The actual nuts and bolts of the Adaptive Visual Factory system as explained by Gary includes a series of LED display boards and marquees (four or more line display boards) that are systematically distributed throughout each factory area in plain site for anyone to read them as they need to. The LED display boards are keyed in turn to various factory machines and sensors or spreadsheets that convey current factory manufacturing data about production quotas, inventory levels of parts, scrap levels, job starts and deadlines. On the sales side, it could indicate what new sales orders may be coming up with priority ones marked in certain colors, etc. Information outputs include any factory information that can be presented as alphanumeric data to factory employees. The information is all real-time and as the factory processes change, so does its data displays to keep up with these changesow they run their manufacturing plants.”
Another distributor of Adaptive products is Lakeland Engineering Equipment Company (Minneapolis, MN) also a distributor for integrating control systems into manufacturing facilities. Dean Horejsi (pronounced Horsh), VP of Lakeland’s Advanced Technology Group says, “In the old days of manufacturing (5-10 years ago), factory signs were not as proactive and interactive as they are now, but current manufacturing processes are almost demanding that level of control today. As plants are becoming more automated and getting fewer people to do more tasks, the employees who are there, definitely need more specific information during their workday as they do their jobs.”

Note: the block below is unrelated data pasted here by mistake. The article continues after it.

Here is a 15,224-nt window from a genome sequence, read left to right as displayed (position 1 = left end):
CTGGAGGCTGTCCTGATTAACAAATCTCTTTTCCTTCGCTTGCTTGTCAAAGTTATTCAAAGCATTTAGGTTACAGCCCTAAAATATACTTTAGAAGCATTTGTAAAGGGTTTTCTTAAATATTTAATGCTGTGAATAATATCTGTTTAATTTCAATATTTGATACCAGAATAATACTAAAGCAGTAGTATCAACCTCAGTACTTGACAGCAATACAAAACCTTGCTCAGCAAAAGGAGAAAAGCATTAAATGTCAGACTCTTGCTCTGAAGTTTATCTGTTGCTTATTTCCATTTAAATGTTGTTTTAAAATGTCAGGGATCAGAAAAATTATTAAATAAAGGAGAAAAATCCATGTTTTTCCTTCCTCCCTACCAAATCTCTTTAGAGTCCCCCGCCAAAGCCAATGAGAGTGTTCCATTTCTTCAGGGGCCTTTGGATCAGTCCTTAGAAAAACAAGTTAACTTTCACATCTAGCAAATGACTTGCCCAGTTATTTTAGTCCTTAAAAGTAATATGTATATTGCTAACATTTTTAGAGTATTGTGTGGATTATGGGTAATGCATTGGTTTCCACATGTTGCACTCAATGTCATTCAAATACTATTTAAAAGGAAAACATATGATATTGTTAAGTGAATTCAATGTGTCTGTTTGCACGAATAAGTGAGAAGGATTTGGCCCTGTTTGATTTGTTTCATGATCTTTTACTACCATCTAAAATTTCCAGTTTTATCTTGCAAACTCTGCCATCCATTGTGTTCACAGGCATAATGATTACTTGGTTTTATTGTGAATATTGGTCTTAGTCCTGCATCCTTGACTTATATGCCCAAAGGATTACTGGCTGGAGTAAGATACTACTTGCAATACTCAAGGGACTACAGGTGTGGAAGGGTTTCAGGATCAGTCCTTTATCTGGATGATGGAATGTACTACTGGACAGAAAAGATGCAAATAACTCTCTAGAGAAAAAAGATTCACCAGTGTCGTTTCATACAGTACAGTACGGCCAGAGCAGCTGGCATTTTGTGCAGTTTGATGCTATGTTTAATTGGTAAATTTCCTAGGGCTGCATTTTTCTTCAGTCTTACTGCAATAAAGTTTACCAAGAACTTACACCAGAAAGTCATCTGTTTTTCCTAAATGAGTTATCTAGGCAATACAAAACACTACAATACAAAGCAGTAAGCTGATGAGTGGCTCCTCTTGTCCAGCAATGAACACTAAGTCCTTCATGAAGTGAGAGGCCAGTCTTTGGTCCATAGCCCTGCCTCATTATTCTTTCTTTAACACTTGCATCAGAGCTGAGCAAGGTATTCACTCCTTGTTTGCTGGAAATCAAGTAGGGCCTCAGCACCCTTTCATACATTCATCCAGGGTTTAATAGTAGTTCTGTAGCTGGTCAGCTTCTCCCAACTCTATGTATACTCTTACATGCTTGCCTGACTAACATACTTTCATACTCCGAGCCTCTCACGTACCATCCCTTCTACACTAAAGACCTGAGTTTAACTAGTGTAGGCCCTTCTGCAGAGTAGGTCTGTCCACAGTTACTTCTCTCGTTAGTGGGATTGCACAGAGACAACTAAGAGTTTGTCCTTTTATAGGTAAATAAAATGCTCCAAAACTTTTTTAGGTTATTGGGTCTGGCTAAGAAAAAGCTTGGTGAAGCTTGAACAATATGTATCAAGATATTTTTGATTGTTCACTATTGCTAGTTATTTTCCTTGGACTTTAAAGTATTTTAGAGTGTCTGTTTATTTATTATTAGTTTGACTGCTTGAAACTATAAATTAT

Getting product information and production data in real time has become a competitive difference, Dean cites some customer applications where Visual Factory sign systems have improved a company’s productivity. John Deere, a manufacturer of farm equipment, shows off their manufacturing cycle to their workers to indicate (to the moment) when deliveries of new parts are needed at the production line. At 3M, the VF system is employed in maintenance to show off a visual alarm system indicating line problems and locations of these problems.